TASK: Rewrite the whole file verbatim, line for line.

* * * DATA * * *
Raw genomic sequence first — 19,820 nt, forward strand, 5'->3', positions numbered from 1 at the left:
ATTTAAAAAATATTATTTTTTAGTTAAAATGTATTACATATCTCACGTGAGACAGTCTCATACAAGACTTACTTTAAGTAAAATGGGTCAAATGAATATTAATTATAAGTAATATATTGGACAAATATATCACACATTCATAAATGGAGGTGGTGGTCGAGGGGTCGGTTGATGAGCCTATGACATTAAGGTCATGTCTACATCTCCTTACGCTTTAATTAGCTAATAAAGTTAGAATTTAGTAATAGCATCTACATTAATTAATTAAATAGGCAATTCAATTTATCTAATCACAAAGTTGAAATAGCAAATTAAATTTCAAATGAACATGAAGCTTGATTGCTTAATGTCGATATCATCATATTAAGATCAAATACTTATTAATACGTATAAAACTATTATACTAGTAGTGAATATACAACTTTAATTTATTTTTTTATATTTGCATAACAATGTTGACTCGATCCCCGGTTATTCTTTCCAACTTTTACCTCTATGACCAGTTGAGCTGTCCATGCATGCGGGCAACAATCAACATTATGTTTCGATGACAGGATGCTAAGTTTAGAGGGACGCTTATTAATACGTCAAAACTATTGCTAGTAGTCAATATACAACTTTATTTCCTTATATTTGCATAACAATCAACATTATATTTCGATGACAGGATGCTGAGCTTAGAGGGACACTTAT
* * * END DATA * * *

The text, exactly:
Raw genomic sequence first — 19,820 nt, forward strand, 5'->3', positions numbered from 1 at the left:
ATTTAAAAAATATTATTTTTTAGTTAAAATGTATTACATATCTCACGTGAGACAGTCTCATACAAGACTTACTTTAAGTAAAATGGGTCAAATGAATATTAATTATAAGTAATATATTGGACAAATATATCACACATTCATAAATGGAGGTGGTGGTCGAGGGGTCGGTTGATGAGCCTATGACATTAAGGTCATGTCTACATCTCCTTACGCTTTAATTAGCTAATAAAGTTAGAATTTAGTAATAGCATCTACATTAATTAATTAAATAGGCAATTCAATTTATCTAATCACAAAGTTGAAATAGCAAATTAAATTTCAAATGAACATGAAGCTTGATTGCTTAATGTCGATATCATCATATTAAGATCAAATACTTATTAATACGTATAAAACTATTATACTAGTAGTGAATATACAACTTTAATTTATTTTTTTATATTTGCATAACAATGTTGACTCGATCCCCGGTTATTCTTTCCAACTTTTACCTCTATGACCAGTTGAGCTGTCCATGCATGCGGGCAACAATCAACATTATGTTTCGATGACAGGATGCTAAGTTTAGAGGGACGCTTATTAATACGTCAAAACTATTGCTAGTAGTCAATATACAACTTTATTTCCTTATATTTGCATAACAATCAACATTATATTTCGATGACAGGATGCTGAGCTTAGAGGGACACTTAT